The Twittering B-School Profs
A Look at the Top Business School Professors on Twitter
Move over Ashton Kutcher and Kim Kardashian! There’s a new generation of tweeters ready to unleash their legions of followers on the world. And they’ve sprung up from the most unlikely source: Business school!
Hyperbole aside, 140 characters just isn’t for celebrities anymore. In fact, star educators are drawing quite a loyal following on twitter. Recently, LDRLB (pronounced Leader Lab) listed the Top 50 Professors on Twitter. Based on Klout scores, the listing features professors ranging from Harvard’s Clayton Christensen to Stanford’s Bob Sutton.
So which professors are worth following? This week, Bloomberg Businessweek enlisted the help of Glen Gilmore, a Rutgers social media professor and a member of Forbes’ Top 50 Social Media Influencers in 2012. Here are Gilmore’s abridged thoughts on various celebrity professors’ twitter feeds:
Clayton Christensen: He engages in conversation with his followers. However, Christensen also notes that he tweets “with occasional assistance from the Fellows at the Forum for Growth and Innovation.” As a result, followers may not necessarily be interacting with Christensen himself.
Richard Florida: Author of The Rise of the Creative Class, Florida is distinguished by his sharing of others’ work with his nearly 168,000 followers. However, he does not use hashtags, which hinders his reach.
Michael Porter: His account is a platform to share his latest work, though he regularly engages with followers. Despite only following 54 accounts, Porter has drawn over 70,000 followers, a testament to the respect he holds in the academic world.
To read Gilmore’s insights on other business school thought leaders, click on the Bloomberg Businessweek article below. A listing of twitter handles for the Top 50 business school professors is under LDRLB below.
MOOC Technology Will Force MBAs to Change
We’ve all heard the phrase, “Tipping point.” Coined by Malcolm Gladwell, a tipping point refers to that moment when the masses coalesce around a concept, product, or delivery channel, disrupting the status quo and forever changing a business model. For years, outliers have claimed that higher education would grow segmented and decentralized like cable television. Textbooks were too one dimensional. Brick-and-mortar facilities limited the number of students. Degree programs had grown too time-consuming and expensive. Now, many experts believe that MOOCs represent the tipping point that will democratize everything.
Not so fast…
This week, Geoffrey Garrett, dean of the Australian School of Business at the University of New South Wales, debunks these alarmist calls in a column for The Financial Times. Garrett believes that MOOCs (Massive Open Online Courses) will drive change, but they’ll never replace the existing educational model. He cites Apple’s iTunes as an apt comparison, with MOOCs serving as the music and platforms like Coursera acting as the media players:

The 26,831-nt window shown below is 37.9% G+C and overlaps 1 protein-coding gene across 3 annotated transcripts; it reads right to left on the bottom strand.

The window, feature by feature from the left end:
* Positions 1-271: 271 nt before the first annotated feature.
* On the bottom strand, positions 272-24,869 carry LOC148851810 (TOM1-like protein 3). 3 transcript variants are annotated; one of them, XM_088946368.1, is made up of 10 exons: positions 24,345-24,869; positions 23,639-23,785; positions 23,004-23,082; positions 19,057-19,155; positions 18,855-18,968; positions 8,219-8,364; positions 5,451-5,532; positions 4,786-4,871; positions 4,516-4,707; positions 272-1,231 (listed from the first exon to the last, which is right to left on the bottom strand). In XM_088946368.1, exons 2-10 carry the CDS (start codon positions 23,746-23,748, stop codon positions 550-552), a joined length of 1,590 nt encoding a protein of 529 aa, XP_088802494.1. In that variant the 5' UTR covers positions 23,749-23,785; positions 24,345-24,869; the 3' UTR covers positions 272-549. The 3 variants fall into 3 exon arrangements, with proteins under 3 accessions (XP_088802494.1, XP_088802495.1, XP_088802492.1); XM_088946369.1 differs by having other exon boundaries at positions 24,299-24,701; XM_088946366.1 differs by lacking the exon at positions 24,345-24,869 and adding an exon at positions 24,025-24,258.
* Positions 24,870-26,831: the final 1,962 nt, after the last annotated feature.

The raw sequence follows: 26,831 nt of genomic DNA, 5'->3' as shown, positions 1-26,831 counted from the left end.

“Apple did not change the way music was made, but it did revolutionise how people consumed it. While MP3 files are much lower quality than high-fidelity stereo, they are so much more convenient.”
In Garrett’s estimation, MOOCs will enhance, not replace, MBA programs. First, universities are already investing in MOOCs themselves to build their brands globally with prospective students. While MOOCs may be an ideal medium for granting certificates, platforms (and potential competitors) like Coursera recognize that their expertise does not extend to developing content and granting degrees.
Online degrees also represent a potential threat to educational institutions. Georgia Tech University has already slashed the cost of one Master’s program by 84 percent, believing lower overhead and more students will offset the reduction. However, Garrett doesn’t believe online programs will degenerate into low cost commodities. In his opinion, professionals will still pay a premium for quality, flexibility, and convenience, particularly if the online program contains the same content, expectations, and instructors.
In fact, the technology driving MOOCs and online courses may actually return teaching to its roots. Garrett notes that students can now watch videotaped lectures, freeing class time for interactive discussions, group projects, and learning-by-doing. In other words, the technologies fueling MOOCs and online courses are actually opportunities that can only augment the student experience:
“Business schools’ best defence against Moocs is to use online efficiencies to refocus on what has always been the highest value addition of our degrees – the magic that happens when great teachers get up close and personal with talented and motivated MBA students.”
Source: The Financial Times
(Editor’s Note: Check out The Guide to the Best MOOC Courses in Business)